The 2022-23 U.S. News & World Report's America's Best Colleges rankings rated Illinois as the number 13 public university and the number 41 national university.
Admissions rates for these schools are generally below 35%. Tier 3 schools include: UT Austin College of Liberal Arts, Villanova, Northeastern, Brandeis, Case Western Reserve, Occidental, Washington and Lee, Babson College, Virginia Tech, UC San Diego, Lafayette College, UIUC, University of Florida, and DePauw.Is UIC or UChicago better? ›
Both the University of Illinois at Chicago and the University of Chicago are excellent institutions of higher education. These two schools aren't even comparable. UChicago beats UIC in everyway except for maybe short term perks like location. UIC also has a formal engineering department.Is UIUC or USC better? ›
The US News & World Report ranks UIUC higher at the grad level.Is 3.8 A good CS GPA? ›
A 3.8 GPA stands for a Grade Point Average of 3.8 on a 4.0 scale. It indicates that you've earned a predominantly A average in your courses. A 3.8 GPA is considered to be a very good GPA and is often an indicator of strong academic performance.What GPA should I have as a CS major? ›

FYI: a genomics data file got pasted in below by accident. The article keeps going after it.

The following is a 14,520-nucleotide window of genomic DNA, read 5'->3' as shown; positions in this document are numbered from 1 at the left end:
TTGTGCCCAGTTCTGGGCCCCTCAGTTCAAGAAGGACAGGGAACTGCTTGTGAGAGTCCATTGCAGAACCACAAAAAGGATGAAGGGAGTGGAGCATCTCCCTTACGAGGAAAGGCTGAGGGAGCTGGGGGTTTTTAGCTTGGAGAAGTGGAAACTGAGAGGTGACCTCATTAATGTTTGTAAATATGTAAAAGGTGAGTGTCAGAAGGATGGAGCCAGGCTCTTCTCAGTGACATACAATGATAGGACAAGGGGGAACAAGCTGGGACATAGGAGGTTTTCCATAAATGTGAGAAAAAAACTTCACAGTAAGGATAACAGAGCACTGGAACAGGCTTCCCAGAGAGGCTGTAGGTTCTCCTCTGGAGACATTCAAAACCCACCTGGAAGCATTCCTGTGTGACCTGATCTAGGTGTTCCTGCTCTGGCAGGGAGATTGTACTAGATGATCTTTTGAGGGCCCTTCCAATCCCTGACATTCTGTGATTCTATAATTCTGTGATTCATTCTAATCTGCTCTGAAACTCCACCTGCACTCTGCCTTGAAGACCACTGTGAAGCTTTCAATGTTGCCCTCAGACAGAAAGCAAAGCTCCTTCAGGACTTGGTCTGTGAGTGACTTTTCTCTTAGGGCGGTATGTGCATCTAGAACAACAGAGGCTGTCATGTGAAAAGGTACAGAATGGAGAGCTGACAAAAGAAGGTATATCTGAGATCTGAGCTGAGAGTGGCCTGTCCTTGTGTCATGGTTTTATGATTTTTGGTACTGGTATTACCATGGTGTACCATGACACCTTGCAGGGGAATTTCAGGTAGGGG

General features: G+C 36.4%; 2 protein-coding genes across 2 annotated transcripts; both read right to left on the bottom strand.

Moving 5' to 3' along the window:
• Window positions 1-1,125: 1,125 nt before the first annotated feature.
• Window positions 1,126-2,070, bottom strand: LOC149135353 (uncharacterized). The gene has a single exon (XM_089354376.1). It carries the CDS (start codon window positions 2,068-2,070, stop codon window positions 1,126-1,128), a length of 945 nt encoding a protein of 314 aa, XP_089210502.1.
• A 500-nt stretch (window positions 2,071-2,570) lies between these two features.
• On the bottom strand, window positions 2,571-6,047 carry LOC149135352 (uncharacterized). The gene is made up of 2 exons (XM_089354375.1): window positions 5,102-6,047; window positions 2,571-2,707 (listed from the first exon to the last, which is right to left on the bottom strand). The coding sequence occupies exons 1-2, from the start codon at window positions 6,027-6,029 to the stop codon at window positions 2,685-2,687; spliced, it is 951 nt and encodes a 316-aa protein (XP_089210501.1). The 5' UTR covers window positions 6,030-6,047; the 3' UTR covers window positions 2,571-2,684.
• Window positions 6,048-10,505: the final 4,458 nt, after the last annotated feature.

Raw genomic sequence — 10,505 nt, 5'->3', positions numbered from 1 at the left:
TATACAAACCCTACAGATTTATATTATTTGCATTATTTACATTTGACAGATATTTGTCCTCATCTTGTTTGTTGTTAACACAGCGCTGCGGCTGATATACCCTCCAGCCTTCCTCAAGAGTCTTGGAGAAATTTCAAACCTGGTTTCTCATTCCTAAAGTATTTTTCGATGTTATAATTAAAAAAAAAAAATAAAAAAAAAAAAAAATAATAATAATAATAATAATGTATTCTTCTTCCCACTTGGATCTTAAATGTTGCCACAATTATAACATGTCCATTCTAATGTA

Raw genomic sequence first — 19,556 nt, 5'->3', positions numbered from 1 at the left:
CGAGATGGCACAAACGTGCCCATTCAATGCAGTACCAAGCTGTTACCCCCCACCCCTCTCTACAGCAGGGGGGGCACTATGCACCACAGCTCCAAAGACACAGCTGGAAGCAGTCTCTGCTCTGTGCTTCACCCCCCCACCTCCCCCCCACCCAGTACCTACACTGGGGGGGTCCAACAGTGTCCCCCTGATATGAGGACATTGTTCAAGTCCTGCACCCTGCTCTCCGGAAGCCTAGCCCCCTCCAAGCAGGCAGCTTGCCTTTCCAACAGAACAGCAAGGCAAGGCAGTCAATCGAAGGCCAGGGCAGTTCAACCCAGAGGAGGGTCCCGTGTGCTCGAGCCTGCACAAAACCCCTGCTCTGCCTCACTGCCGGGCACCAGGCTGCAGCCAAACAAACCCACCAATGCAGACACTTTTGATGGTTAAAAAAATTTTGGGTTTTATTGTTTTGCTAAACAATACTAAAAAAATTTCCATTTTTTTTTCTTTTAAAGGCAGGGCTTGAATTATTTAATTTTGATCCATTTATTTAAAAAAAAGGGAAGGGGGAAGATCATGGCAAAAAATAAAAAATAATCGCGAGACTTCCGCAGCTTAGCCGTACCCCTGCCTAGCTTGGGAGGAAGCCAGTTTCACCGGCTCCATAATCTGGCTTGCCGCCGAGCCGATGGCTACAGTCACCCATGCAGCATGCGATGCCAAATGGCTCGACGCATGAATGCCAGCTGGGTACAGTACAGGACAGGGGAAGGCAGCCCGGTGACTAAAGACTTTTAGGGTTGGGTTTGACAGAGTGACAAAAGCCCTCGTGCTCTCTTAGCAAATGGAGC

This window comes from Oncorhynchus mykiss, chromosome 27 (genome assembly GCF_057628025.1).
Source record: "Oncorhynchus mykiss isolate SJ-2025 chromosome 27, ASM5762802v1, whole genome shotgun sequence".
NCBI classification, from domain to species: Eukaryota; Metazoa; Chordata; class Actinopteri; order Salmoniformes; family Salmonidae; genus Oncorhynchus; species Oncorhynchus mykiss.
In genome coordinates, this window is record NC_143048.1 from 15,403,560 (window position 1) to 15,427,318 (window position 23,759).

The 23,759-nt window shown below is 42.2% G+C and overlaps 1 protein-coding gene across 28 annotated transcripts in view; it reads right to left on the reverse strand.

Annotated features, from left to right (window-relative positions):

Selection into the Honors College is competitive. Applicants are reviewed using a set of criteria designed to consider both past accomplishments and future promise.How prestigious is a computer science degree from Purdue? ›
Purdue is currently searching for its next computer science head, who will take a “strong and growing department to the very top ranks.” The university's graduate and undergraduate computer science programs are currently ranked 20th and 16th respectively in the latest U.S. News and Reports ranking.What is UIUC best for? ›
The University of Illinois Urbana-Champaign comprises 15 colleges and schools. Its School of Information Sciences, College of Engineering and Department of Psychology are among the best in the country. The school's College of Business, College of Education and College of Law are also highly ranked.